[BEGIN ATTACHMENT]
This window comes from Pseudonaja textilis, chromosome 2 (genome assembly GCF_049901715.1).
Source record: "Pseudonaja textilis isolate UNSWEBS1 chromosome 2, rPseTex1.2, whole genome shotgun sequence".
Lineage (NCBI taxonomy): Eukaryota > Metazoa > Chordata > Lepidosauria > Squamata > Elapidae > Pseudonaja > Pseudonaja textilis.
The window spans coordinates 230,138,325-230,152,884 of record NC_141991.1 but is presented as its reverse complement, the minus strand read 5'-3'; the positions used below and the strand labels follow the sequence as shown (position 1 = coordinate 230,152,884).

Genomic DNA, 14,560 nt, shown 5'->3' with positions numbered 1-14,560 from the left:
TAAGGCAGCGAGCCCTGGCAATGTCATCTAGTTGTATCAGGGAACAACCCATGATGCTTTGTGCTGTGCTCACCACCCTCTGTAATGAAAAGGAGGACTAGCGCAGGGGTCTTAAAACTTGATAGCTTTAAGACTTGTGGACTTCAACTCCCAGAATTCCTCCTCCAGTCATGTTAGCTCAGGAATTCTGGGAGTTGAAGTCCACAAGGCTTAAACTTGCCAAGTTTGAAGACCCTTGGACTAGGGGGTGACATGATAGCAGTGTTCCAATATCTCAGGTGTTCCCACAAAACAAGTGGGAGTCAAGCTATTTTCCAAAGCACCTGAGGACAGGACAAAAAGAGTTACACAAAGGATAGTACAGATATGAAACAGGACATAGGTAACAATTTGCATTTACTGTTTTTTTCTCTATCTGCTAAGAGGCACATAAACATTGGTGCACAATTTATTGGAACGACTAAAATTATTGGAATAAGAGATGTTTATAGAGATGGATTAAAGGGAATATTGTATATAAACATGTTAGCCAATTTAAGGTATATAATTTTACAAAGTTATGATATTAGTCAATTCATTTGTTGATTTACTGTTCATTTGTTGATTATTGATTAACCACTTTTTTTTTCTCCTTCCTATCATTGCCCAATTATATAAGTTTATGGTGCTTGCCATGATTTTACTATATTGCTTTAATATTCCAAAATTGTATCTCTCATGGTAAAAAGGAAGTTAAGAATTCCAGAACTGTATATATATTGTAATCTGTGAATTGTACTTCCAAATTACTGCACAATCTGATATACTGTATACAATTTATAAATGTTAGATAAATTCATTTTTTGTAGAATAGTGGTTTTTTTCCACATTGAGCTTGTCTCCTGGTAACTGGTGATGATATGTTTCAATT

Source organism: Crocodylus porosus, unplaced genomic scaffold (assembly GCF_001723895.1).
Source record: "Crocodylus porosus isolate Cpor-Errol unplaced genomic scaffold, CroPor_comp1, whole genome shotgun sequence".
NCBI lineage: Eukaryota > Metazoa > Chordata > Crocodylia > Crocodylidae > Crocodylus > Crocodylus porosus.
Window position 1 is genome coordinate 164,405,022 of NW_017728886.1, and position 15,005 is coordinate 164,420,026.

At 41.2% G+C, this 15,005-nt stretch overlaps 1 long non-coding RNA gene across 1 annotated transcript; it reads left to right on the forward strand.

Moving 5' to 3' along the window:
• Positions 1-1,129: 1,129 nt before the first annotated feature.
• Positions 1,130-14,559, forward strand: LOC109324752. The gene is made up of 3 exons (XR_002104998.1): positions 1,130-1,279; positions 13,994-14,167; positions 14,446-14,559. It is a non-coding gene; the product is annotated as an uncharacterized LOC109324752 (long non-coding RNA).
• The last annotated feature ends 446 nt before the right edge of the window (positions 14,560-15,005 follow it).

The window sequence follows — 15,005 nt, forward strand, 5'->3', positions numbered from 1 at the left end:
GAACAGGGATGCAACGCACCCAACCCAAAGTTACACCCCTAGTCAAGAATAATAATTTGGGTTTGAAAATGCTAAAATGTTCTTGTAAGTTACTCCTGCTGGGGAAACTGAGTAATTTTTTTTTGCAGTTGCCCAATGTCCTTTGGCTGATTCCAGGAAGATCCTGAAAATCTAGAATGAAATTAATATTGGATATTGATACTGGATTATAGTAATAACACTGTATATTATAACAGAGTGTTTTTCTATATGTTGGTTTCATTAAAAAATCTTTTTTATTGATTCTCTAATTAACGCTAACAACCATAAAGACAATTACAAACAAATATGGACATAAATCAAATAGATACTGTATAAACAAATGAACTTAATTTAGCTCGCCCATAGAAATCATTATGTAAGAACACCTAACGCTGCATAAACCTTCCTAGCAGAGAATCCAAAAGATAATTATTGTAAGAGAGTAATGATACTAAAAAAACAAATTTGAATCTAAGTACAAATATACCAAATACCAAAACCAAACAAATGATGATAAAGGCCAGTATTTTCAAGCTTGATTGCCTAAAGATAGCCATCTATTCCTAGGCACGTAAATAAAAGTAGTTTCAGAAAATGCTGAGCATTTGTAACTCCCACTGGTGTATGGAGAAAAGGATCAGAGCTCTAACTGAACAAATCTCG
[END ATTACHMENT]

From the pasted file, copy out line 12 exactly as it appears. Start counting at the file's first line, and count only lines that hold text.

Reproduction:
Moving 5' to 3' along the window: